• Business formatted emails resulted in long recommendations of formal sentences
  • Casual emails resulted in off-the-wall recommendations of things I would never say.

Good times were had by all. Anyway, the lesson plan idea is pretty simple here. Have learners observe their auto-response texts and emails for a while. If the person has auto-response deactivated on their device, temporarily reactive the service. It can be turned off later.

This observation can be done over the course of a brief lesson, or observed over the span of a week. Just ask people to write an email or text, then choose the autocomplete option. Highlight or mark out the autocomplete section so it can be identified later. This activity can only be done with Gmail or another Google service that has Smart Compose enabled.

Ask people to consider these questions:

  1. Would you ever say any of the things Google recommends?
  2. Did Google’s recommendation change what you were originally going to type?
  3. Was the recommendation better or worse than what you had planned (consider phrasing, politeness, grammar, etc.)?
  4. Do you like the Auto Complete option?
  5. What do you think Google is looking at to make these recommendations?
  6. How will this change the way we communicate?

Additional Resources

Gmail Autocomplete Feature Unveiled (YouTube): See Smart Compose in action and hear from the team that made the feature.

Here’s How to Use Gmail’s Smart Compose: The Verge shows you how to enable Smart Compose if you haven’t upgraded to the new Gmail yet.

Google’s AI-powered Smart Compose feature is coming to Google Docs: The Verge describes in more detail how the system works and how to use the beta in Google Docs.

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Pretty Sweet Tech: What is Future Ready?

It seems a bit impossible to truly be Future Ready. We do not know what the future holds. Now we are trying to prepare schools and our workforce for the unknown. Currently we are two decades into the 21st Century.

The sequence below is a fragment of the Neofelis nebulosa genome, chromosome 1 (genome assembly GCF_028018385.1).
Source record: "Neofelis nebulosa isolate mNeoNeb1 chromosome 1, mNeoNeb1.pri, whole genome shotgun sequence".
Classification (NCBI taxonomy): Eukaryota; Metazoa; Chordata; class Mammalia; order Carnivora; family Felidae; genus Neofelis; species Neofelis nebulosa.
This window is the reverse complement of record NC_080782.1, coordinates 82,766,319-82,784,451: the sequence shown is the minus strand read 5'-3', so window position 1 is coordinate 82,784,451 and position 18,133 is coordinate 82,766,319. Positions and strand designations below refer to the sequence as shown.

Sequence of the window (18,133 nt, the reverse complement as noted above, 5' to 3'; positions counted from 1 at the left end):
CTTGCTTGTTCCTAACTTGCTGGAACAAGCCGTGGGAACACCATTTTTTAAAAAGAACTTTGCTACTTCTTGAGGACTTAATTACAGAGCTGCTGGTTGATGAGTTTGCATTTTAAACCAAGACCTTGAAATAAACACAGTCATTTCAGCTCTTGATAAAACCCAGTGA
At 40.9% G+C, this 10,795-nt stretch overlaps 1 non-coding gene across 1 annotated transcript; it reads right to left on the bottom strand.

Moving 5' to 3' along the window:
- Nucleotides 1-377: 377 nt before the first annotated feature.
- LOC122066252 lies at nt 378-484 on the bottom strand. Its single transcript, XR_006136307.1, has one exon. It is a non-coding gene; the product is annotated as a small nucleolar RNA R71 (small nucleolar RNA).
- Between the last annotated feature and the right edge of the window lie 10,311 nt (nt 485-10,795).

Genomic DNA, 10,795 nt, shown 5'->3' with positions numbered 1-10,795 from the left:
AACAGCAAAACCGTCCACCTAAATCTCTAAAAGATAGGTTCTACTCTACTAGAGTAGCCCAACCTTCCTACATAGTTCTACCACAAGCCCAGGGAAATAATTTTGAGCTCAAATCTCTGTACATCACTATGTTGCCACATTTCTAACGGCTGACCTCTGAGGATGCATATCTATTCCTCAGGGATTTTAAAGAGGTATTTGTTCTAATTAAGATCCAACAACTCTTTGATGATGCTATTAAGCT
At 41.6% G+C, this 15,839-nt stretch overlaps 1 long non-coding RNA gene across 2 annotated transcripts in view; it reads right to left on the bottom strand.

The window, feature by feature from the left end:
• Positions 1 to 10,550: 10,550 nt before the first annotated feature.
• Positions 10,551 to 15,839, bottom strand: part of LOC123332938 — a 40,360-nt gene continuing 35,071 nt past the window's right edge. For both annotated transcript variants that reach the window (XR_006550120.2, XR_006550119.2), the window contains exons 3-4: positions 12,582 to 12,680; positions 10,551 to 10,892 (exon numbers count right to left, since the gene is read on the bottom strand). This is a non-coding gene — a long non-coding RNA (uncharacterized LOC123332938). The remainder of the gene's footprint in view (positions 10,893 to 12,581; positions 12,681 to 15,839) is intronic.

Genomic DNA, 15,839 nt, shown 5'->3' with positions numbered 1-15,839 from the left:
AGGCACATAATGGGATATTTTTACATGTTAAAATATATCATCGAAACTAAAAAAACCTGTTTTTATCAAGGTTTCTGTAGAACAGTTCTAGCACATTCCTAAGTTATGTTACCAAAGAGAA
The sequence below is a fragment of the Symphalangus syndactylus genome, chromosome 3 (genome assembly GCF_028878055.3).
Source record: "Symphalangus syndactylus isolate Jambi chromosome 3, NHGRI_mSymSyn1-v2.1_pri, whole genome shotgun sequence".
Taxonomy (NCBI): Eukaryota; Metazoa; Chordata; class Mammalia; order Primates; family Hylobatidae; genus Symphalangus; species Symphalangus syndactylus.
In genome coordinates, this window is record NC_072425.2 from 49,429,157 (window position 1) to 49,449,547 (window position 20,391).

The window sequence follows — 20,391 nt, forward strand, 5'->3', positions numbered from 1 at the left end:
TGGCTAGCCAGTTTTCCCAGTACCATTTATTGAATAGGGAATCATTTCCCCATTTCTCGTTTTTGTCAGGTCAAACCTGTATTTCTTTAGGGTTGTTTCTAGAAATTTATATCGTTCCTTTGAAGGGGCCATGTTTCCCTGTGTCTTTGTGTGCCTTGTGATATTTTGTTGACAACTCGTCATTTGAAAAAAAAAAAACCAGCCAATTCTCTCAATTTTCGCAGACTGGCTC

My search for a solution to the problems of the future left me with a series of big questions:

  1. What do you want the world to be?
  2. What do your friends want the world to be?
  3. What are the problems of today that are preventing your ideal future from happening?
  4. How do different systems in the world work together to impact the world? What does this look like closer to home?
  5. What are your current skills and interests?
  6. How can these skills be used to solve current problems?
  7. Which skills can you develop to solve these problems?
  8. How can we all work together to find solutions?

Mostly, how can the library help to bring the community together and provide the resources to learn? The real problem seems to be agreeing on a problem, the root cause(s), and a solution. One person can agree with themselves, but one person cannot change the world in a bubble.

Here’s a fun fact: the United Nations built a framework for their ideal world. This idealism appears in a neat infographic:

This is a nice starting point. But what does this mean for each individual? What about for the community as a whole? Which of these issues do people care about enough to take action? Here in Lincoln, NE, the Urban Development team is focused on reducing poverty, building sustainable communities, and creating decent work and economic growth for lower-income individuals, as seen in the Urban Development Team’s 5 Year Strategic Plan. That planning committee cares.

Are other people in the community aware of these goals? Do they have skill sets that can help? We know the problem, and there is a need. What makes people take action? How can the library raise awareness of this problem, find out how people can help, then provide tools and a platform to act?

Honestly, there is no universal solution to the problems of the world. These problems are systemic. One-shot programming makes people think. It does not change life-long habits. We are preparing for the 21st Century, not the 22nd. What causes long-term, positive change? What requires change?

I don’t post this because I have all the answers. I post this because I don’t. I post this because it is the only voice I have. I decided that if I’m going to use my voice for anything, I will try to say something that will have a positive impact on the world. That is a skill that will stand the test of time.

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Pretty Sweet Tech: Voice Assistant Lesson Plan

This is a quick and easy lesson plan I put together to demonstrate how searching for information online is vastly different from using a voice command to retrieve information via Amazon Echo, Google Home Mini, or another voice assistant. How do we determine which information is best when we can’t see it to verify?

Lesson Duration: 45-60 minutes